2. Message Length
Another difference between an SMS and MMS is the character limit per text. The character count for an SMS is 160, whereas MMS messages do not have a standard limit. An SMS automatically splits into segments when it exceeds the 160 character limit. However, the amount and size of MMS you can send depends on the carrier and the recipient’s mobile configuration.
3. Content Limitations
With SMS, you can only send plain texts or links to the multimedia content; you cannot add the items within the body of the text. MMS gives you the freedom to embed media files, such as images, videos, audios, and gifs. However, you can only send or receive interactive media if your cellular device is equipped with an MMS facility.
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4. Transmission Mechanism
When you send a text message via SMS, it goes to a Short Message Service Center (SMSC). These centers offer a store and forward mechanism. They send or queue the message for resending. Some centers also provide a "forward and forget" feature, which discards the message once sent.
The transmission mechanism of an MMS is similar to sending and receiving SMS at the initial stage. However, the process changes when the message center forwards the MMS to the recipient on another carrier.
The center sends the MMS via the internet and determines if the recipient’s phone set is MMS equipped. If it is, then the center sends a URL to the recipient as a text message so that the phone browser can display the content. In case the phone does not have MMS viewing facility, the recipient can view the message in a web browser.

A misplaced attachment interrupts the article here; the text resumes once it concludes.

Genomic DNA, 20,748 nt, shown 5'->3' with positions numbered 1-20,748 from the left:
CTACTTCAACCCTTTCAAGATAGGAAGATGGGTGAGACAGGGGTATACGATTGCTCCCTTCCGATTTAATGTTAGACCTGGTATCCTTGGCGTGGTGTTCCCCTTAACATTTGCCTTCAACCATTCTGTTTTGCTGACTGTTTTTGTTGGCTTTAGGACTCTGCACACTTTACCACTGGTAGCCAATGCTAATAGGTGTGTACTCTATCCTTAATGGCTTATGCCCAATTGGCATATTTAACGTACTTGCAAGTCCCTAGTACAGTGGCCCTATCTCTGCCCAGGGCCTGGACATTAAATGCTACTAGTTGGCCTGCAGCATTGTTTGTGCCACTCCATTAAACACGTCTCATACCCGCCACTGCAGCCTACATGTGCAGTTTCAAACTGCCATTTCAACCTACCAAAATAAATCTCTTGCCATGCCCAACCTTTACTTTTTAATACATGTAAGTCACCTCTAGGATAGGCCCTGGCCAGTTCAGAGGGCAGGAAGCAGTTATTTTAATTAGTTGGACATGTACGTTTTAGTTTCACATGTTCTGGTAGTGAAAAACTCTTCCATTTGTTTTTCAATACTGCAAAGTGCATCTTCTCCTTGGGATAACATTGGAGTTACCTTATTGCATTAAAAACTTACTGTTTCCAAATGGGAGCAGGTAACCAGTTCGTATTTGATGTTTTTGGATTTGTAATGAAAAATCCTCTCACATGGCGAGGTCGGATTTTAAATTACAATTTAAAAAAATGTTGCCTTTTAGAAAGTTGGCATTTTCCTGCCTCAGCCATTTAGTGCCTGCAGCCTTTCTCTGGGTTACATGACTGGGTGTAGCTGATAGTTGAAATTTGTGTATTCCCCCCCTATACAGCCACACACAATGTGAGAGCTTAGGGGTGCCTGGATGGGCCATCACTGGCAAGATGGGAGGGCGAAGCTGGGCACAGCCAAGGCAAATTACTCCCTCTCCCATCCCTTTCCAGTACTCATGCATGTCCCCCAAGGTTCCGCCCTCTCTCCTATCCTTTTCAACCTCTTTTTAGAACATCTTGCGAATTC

5. SMS Marketing vs. MMS Marketing
When it comes to using text messaging as a branding tool, companies typically incorporate both SMS and MMS protocols. Both have distinct advantages. For example, SMS does not require additional app downloads. Businesses use SMS texting for various purposes, such as:
- Marketing promotions, such as announcing an upcoming product launch or sale
- Reminders or alert notifications
- Sending individualized messages to customers, such as on birthdays or anniversaries
- Customer onboarding notifications
MMS marketing is also gaining popularity in the business world. Many businesses use the MMS protocol to distribute promotional videos and branded content. With MMS, businesses send media to supplement their communication and make their marketing campaign more effective. They use multimedia messaging for:
- Announcing new product launches with product images included
- Sending short audio or video clips for promotional offers
- Sending coupon images
- Inviting for events
- Marketing campaigns, such as text-to-win
It is important to identify the needs and goals of your organization before choosing between SMS marketing and MMS marketing. However, with the right text messaging API, you also don't have to choose. APIs such as CDYNE's programmable SMS supports real-time communication with both SMS numbers and MMS-enabled numbers.
No matter what marketing method and API you chose, make sure that you send marketing content to the consumer only after receiving consent. Above all, ensure the content of your message does not violate the texting guidelines enforced by the Federal Communications Commission (FCC).